Your Wealth Makes Me Wealthy

One of the concepts in economics that people seem to have difficulty grasping at an intuitive level is how other people’s income affects one’s own income. Many people instinctively ascribe to the “lump theory” of money, in which one may imagine all wealth to consist of a set amount of money, like a dragon’s hoard. If you capture more of it, that means that someone, somehow, has ended up with less.

In certain circumstances, this theory might describe things pretty well, but in most times and places wealth grows and shrinks with productivity. Basically, if I am able to produce more goods and services of value to othe people in the same amount of time, then my income grows.

Not only does this benefit me, it also benefits the other people near me with whom I do business — even if their productivity has not actually increased.

So for example. It’s not unusual at this time of year to have some guy come knocking on our door and offer to mow the lawn for $20-30. I always say no, partly because I take a non-monetary pride in being the sort of guy who mows his own lawn, but mostly because I don’t want to pay $20-30 for something which I could easily do in 45 minutes of spare time in the evening.

Imagine, however, that I drastically increase my income, by producing goods or services that people value a great deal more than my current efforts. Now I make three times as I did before. The idea of paying $30 not to have to spend an evening mowing my lawn might sound great. Indeed, I might be willing to pay $50. So the lawn mowers would probably end up making more money, even if before going and investing their hard earned money in a 30-inch-swath self-propelled lawn mower and increasing their own productivity.

This is why one of the constants of a growing economy is that all commodities other than human labor decrease in price, while labor increases in price.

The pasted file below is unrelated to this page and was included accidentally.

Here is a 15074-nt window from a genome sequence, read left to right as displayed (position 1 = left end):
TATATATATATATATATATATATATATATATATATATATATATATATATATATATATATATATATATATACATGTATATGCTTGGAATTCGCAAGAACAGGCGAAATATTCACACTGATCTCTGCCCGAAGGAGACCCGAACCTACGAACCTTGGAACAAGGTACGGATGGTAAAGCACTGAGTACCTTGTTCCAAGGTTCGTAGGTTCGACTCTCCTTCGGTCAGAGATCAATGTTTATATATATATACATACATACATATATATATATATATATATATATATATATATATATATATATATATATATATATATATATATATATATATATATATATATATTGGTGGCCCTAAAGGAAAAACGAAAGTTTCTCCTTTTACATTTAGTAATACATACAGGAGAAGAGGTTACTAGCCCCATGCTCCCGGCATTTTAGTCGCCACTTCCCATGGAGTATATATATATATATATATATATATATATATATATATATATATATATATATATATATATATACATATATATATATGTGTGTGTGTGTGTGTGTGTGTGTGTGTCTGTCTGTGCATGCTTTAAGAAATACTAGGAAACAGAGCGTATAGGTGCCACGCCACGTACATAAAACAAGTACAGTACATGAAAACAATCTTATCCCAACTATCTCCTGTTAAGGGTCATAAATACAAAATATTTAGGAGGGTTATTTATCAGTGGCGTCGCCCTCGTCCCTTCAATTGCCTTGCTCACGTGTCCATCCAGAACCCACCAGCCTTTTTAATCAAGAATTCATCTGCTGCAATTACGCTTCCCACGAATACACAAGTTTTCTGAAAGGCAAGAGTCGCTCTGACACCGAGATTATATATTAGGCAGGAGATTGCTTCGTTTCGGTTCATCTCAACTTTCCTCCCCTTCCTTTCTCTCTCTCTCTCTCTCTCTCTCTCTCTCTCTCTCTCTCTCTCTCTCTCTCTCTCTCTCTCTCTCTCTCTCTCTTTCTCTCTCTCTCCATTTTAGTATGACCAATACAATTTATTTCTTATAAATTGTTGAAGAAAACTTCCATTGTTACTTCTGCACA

5 Responses to Your Wealth Makes Me Wealthy

  • Phillip says:

    I agree. A man who won’t mow his own lawn isn’t much of a man. Even when I had 1 acre to mow, I did it on my own. With a regular, not a riding mower mind you. Couldn’t afford one.

  • Donald R. McClarey says:

    I mow my lawn at home and absolutely hate doing it, although one of my sons mows half of it for me. I have my office lawn mowed and would never think of doing it myself. I would pay to have it done at home, except that I am cheaper than I am lazy (at least when it comes to yard work.)!

  • Blackadder says:

    Excellent point. A related point is that rising wages in one field will make that field relatively more attractive, which means that wages in other fields will have to go up in order for employers to be able to retain workers.

  • Mike Petrik says:

    My lawn mowing days are over, I hope forever, but I did it for many years and took pride in it, as did my son after me.

    My son, Michael, is matriculating at the University of Illinois this fall to pursue his MBA. Since graduating from DePaul in 2004 (Economics) he has worked for a credit union downtown while living in greater Lincoln Park. He secured that job, which has served him very well, by starting there doing part-time clerical work during the summers he was at DePaul. The part-time work opportunity came by way of a recommendation and tip from the CFO of an Atlanta credit union for whom Michael performed part-time mail room work while in high school. That summer job was the product of the CFO being a neighbor who so admired the outstanding job Michael did on our front lawn (the CFO is an avid golfer and can appreciate such things), that he offered Michael the job under the theory that “any kid who takes that kind of pride in mowing and caring for his family’s lawn is someone I want working for me.” Now that kid is off to Champaign. Taking pride in one’s work does not always pay off, even though we all agree it should I suppose; but sometimes it does.

  • Gabriel Austin says:

    Chesterton had some reflections on wealth [Illus London News U.S. 12 July 1924]:
    “It is a curious paradox that competition had really the same ethics as communism… The individualist of this school did not, indeed, think of it as other people’s money. Neither did he think of it as his own money. He thought of it simply as money, as a mass of worldly wealth vaguely wandering about, a floating treasure that was in its nature unattached… It was property without a proprietor…
    This sort of individualism had no sense of property…

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